Now that a federal judge ordered Rep. George Santos, R-N.Y., to reveal the identities of his bond co-signers, the disgraced congressman faces a stark question: Does Santos stick to his threat to go to jail rather than expose them?
Santos ascended to the U.S. Congress trailed by controversy and criminal investigation after news reports exposed serial fabrications of his education, career, and backstory. Prosecutors opened up probes into his conduct internationally, from New York to Brazil.
In the first U.S. investigation to lead to criminal charges, the Eastern District of New York accuses Santos of fraud, money laundering, theft of public funds and false statements. In the grand jury’s indictment, prosecutors allege that Santos engaged in a fraudulent campaign contribution scheme tracing back to September 2022, through a limited liability company that he allegedly used to defraud prospective political supporters.
Other portions of the indictment allege insurance fraud and false statements in official documents. He was released on a $500,000 bond pending trial.
On Tuesday, U.S. Magistrate Judge Anne Y. Shields ordered the disclosure of the identities of the bond’s co-signers.
“To allow defendant to appeal this ruling to the District Court, the clerk of Court is directed to maintain the attached decision and all previously sealed documents, including the bond, under seal,” Shield wrote in a minute order, leaving the reasoning for her decision under wraps.
The judge gave Santos until Friday to appeal the order, after the congressman’s attorney Joseph W. Murray asserted that the disclosure could put those suretors in danger.
“Here in the instant case, the suretors are likely to suffer great distress, may lose their jobs, and God forbid, may suffer physical injury,” Murray wrote in a letter to the court.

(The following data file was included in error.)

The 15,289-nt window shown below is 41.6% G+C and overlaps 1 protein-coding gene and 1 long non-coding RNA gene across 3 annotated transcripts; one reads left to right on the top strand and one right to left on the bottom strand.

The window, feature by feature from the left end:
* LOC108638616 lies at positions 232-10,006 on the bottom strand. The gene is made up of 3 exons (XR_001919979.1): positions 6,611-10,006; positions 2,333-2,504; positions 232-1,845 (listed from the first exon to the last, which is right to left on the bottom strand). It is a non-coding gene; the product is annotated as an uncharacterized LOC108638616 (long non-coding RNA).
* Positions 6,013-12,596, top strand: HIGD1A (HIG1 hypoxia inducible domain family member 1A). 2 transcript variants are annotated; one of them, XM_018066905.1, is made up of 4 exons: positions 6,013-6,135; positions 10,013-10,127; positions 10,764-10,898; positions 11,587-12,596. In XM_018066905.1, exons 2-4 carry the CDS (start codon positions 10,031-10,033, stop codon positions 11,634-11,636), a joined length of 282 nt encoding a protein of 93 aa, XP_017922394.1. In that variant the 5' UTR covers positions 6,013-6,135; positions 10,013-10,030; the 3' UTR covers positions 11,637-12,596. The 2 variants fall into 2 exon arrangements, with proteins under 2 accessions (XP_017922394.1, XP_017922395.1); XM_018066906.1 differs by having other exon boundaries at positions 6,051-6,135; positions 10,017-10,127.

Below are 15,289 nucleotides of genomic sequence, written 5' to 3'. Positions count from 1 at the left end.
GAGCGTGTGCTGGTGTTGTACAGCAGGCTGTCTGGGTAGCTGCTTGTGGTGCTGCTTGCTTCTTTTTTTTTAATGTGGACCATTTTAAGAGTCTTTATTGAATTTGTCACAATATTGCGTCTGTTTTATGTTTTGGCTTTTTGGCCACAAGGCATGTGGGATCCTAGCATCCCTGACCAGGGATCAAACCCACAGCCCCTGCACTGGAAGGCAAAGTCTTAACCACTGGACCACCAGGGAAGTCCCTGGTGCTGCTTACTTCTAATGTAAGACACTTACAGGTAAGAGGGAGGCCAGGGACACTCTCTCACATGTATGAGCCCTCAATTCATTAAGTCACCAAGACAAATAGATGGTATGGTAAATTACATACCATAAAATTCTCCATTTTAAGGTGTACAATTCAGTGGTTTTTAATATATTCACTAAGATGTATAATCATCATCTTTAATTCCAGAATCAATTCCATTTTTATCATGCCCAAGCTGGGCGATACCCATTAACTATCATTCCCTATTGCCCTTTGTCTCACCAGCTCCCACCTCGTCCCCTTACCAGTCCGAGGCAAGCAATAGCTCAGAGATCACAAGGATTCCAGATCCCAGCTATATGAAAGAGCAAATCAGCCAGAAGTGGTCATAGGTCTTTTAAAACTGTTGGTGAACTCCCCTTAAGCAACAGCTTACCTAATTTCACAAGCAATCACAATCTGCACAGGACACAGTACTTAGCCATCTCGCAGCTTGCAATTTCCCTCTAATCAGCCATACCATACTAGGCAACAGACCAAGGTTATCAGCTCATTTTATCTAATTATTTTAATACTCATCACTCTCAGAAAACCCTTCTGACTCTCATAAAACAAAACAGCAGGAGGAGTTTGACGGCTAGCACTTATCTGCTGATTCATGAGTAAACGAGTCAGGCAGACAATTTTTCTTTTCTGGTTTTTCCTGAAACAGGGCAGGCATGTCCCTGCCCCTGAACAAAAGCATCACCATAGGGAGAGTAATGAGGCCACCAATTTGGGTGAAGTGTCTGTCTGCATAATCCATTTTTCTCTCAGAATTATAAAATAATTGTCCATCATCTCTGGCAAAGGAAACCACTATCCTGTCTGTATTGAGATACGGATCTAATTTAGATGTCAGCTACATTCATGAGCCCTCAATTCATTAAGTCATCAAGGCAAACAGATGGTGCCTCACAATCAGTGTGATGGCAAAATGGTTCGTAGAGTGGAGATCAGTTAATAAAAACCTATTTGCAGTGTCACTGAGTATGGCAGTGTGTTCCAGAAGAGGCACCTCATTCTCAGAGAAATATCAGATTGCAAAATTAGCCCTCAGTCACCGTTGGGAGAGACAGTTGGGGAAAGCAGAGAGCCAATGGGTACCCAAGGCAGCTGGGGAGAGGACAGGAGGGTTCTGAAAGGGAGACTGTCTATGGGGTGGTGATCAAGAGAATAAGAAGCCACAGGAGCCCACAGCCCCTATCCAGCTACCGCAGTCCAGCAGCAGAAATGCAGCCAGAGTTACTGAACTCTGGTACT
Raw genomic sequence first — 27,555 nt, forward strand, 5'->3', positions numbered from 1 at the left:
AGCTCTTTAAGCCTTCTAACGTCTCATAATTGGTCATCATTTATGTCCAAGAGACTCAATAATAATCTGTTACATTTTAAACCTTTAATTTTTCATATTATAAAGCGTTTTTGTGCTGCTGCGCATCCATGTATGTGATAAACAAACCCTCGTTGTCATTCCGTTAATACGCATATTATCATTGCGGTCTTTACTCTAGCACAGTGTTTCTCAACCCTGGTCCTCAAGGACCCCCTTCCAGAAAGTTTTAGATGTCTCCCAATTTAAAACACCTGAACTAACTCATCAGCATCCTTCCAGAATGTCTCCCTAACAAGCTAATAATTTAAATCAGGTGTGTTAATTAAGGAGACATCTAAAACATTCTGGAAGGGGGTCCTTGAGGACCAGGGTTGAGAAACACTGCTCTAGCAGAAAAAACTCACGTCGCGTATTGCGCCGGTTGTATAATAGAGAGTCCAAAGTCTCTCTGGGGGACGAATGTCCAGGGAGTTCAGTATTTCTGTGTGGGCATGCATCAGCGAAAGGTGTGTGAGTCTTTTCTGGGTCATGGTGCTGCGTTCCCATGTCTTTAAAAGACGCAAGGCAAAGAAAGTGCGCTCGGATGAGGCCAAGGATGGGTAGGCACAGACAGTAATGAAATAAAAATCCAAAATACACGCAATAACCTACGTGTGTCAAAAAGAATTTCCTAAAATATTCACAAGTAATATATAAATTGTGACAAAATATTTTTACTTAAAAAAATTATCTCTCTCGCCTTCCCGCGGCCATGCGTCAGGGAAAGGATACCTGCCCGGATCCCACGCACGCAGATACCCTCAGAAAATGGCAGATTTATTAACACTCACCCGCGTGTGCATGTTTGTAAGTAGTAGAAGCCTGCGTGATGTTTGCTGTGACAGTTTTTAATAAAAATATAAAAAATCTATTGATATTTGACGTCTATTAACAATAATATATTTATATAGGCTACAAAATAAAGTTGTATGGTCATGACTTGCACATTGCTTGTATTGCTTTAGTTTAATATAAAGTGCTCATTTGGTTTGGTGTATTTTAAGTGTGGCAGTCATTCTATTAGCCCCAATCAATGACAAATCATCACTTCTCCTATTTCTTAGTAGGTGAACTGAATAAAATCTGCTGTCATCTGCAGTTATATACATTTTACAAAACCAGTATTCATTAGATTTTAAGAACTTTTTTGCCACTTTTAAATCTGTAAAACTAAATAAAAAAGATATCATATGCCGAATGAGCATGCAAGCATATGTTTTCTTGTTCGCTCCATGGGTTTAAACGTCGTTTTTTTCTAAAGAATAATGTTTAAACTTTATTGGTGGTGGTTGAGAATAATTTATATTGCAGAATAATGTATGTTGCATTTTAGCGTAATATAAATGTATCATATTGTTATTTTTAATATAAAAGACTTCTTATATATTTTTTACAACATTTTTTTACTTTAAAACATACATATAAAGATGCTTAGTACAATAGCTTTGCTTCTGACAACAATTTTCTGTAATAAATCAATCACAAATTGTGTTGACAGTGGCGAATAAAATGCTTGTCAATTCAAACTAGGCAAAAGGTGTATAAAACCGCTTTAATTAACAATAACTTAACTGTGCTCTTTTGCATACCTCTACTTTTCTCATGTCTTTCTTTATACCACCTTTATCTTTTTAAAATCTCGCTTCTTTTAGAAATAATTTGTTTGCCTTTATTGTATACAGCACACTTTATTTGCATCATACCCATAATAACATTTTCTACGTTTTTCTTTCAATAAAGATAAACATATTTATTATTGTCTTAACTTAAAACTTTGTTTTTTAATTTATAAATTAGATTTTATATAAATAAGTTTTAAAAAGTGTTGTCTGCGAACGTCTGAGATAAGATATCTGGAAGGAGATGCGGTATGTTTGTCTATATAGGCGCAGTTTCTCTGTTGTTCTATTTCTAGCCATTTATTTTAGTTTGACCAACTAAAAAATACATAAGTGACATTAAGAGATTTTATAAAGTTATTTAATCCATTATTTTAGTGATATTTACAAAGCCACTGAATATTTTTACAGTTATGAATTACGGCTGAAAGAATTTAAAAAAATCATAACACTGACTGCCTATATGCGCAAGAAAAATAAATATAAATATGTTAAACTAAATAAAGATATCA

Murray signaled that his client may resort to drastic measures to keep them from facing the public light.
“My client would rather surrender to pretrial detainment than subject these suretors to what will inevitably come,” he wrote.
Former federal prosecutor Mitchell Epner cautioned against placing too much stock in the word of an accused fraudster.
“In my experience, fraudsters often make dramatic statements for effect and then back away when put to the test,” noted Epner, a partner at Rottenberg Lipman Rich PC. “It would be very unusual for the Court to remand Rep. Santos. Much more likely would be a more restrictive bail package, if he could not find sureties.”
After his election to public office, the New York Times exposed the then-congressman-elect depiction of himself as the “embodiment of the American dream” as a lie. Santos claimed he graduated from Baruch College, became a “seasoned Wall Street financier and investor” at Citigroup and Goldman Sachs, and had a registered charity called Friends of Pets United. The Times found no evidence any of that was true, and other discrepancies soon followed, including genealogy records contradicting his claims that his grandparents escaped the Holocaust. Santos acknowledged that he exaggerated his ties to Judaism, calling himself “Jew-ish.”
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